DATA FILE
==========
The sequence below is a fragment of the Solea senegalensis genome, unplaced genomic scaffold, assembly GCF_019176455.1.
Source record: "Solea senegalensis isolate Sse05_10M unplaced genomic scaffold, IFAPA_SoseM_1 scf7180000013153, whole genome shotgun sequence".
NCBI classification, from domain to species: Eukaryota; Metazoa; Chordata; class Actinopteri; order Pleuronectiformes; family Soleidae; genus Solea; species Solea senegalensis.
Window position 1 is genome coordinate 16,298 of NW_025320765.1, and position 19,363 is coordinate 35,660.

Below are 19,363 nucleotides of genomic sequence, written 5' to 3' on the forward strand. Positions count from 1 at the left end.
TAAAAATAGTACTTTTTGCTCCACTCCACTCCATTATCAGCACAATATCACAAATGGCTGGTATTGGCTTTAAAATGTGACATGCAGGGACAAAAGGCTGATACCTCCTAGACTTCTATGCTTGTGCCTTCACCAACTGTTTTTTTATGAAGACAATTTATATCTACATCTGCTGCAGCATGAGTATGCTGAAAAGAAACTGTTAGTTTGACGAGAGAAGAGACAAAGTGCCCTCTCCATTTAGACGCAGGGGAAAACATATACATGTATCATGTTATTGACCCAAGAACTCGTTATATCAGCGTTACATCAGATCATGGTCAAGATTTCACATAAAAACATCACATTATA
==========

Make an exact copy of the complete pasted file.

The sequence below is a fragment of the Solea senegalensis genome, unplaced genomic scaffold, assembly GCF_019176455.1.
Source record: "Solea senegalensis isolate Sse05_10M unplaced genomic scaffold, IFAPA_SoseM_1 scf7180000013153, whole genome shotgun sequence".
NCBI classification, from domain to species: Eukaryota; Metazoa; Chordata; class Actinopteri; order Pleuronectiformes; family Soleidae; genus Solea; species Solea senegalensis.
Window position 1 is genome coordinate 16,298 of NW_025320765.1, and position 19,363 is coordinate 35,660.

Below are 19,363 nucleotides of genomic sequence, written 5' to 3' on the forward strand. Positions count from 1 at the left end.
TAAAAATAGTACTTTTTGCTCCACTCCACTCCATTATCAGCACAATATCACAAATGGCTGGTATTGGCTTTAAAATGTGACATGCAGGGACAAAAGGCTGATACCTCCTAGACTTCTATGCTTGTGCCTTCACCAACTGTTTTTTTATGAAGACAATTTATATCTACATCTGCTGCAGCATGAGTATGCTGAAAAGAAACTGTTAGTTTGACGAGAGAAGAGACAAAGTGCCCTCTCCATTTAGACGCAGGGGAAAACATATACATGTATCATGTTATTGACCCAAGAACTCGTTATATCAGCGTTACATCAGATCATGGTCAAGATTTCACATAAAAACATCACATTATA